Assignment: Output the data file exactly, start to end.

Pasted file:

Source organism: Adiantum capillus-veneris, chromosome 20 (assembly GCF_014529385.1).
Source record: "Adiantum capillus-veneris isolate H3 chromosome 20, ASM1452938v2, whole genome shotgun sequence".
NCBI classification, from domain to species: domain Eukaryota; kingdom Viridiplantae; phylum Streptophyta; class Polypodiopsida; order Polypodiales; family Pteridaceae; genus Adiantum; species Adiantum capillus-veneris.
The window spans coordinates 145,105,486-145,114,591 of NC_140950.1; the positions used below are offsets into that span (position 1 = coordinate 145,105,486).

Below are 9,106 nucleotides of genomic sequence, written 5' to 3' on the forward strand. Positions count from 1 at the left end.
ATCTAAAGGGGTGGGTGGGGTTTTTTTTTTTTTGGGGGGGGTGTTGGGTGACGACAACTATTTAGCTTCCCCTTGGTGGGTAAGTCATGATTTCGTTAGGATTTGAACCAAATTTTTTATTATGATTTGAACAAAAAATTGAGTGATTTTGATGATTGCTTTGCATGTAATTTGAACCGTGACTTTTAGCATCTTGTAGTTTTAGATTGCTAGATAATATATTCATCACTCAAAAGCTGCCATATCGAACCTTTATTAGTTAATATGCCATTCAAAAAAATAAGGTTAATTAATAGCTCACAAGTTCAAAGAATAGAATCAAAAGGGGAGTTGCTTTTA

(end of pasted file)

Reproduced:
Source organism: Adiantum capillus-veneris, chromosome 20 (assembly GCF_014529385.1).
Source record: "Adiantum capillus-veneris isolate H3 chromosome 20, ASM1452938v2, whole genome shotgun sequence".
NCBI classification, from domain to species: domain Eukaryota; kingdom Viridiplantae; phylum Streptophyta; class Polypodiopsida; order Polypodiales; family Pteridaceae; genus Adiantum; species Adiantum capillus-veneris.
The window spans coordinates 145,105,486-145,114,591 of NC_140950.1; the positions used below are offsets into that span (position 1 = coordinate 145,105,486).

Below are 9,106 nucleotides of genomic sequence, written 5' to 3' on the forward strand. Positions count from 1 at the left end.
ATCTAAAGGGGTGGGTGGGGTTTTTTTTTTTTTGGGGGGGGTGTTGGGTGACGACAACTATTTAGCTTCCCCTTGGTGGGTAAGTCATGATTTCGTTAGGATTTGAACCAAATTTTTTATTATGATTTGAACAAAAAATTGAGTGATTTTGATGATTGCTTTGCATGTAATTTGAACCGTGACTTTTAGCATCTTGTAGTTTTAGATTGCTAGATAATATATTCATCACTCAAAAGCTGCCATATCGAACCTTTATTAGTTAATATGCCATTCAAAAAAATAAGGTTAATTAATAGCTCACAAGTTCAAAGAATAGAATCAAAAGGGGAGTTGCTTTTA